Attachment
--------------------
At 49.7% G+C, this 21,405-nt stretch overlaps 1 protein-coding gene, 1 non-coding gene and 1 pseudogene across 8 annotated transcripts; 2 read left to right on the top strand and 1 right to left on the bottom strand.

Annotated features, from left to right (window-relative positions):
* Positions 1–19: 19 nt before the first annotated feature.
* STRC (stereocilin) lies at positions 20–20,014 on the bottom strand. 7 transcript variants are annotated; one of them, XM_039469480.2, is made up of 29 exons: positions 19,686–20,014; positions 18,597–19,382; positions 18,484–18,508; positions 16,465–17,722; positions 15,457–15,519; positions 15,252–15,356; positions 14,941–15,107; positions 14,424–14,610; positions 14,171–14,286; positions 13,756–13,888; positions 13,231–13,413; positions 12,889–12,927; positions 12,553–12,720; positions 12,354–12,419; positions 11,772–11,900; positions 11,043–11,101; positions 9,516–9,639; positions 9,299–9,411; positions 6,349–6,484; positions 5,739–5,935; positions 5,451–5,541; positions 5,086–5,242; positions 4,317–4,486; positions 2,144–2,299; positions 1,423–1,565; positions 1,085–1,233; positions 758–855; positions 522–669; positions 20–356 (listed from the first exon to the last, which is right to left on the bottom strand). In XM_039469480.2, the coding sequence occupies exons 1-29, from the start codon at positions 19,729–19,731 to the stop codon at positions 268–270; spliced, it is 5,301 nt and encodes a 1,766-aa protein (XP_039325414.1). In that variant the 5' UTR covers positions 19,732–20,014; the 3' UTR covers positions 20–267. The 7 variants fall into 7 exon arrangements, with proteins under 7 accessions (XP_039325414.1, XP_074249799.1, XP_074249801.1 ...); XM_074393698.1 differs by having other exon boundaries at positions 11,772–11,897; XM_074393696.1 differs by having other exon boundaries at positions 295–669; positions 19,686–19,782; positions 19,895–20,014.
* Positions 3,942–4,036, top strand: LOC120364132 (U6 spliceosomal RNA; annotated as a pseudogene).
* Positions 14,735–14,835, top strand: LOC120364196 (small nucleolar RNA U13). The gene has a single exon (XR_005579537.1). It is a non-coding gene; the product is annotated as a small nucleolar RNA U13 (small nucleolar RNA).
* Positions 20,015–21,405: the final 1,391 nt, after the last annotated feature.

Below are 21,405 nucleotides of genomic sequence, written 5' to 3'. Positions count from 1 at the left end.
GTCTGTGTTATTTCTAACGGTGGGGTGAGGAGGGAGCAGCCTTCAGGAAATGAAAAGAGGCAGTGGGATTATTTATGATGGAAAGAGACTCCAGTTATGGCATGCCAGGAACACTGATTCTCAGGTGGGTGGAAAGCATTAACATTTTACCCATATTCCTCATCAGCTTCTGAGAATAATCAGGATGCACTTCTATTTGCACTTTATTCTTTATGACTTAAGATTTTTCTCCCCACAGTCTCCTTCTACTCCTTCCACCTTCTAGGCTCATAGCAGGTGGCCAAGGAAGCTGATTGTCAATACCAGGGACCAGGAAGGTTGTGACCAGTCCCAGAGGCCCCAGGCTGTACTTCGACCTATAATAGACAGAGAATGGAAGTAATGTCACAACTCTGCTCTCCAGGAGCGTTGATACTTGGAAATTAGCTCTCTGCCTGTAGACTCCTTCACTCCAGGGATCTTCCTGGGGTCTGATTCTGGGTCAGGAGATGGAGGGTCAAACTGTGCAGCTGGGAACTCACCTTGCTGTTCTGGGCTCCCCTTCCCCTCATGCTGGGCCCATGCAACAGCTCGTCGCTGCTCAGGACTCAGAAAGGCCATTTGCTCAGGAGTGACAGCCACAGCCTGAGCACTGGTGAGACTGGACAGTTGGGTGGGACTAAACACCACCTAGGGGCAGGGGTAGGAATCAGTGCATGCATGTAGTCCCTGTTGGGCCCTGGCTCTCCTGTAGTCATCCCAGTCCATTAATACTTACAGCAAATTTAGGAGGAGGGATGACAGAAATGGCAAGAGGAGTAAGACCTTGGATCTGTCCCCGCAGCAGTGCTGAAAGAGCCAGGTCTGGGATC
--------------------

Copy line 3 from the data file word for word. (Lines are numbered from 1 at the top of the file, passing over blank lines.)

* Positions 1–19: 19 nt before the first annotated feature.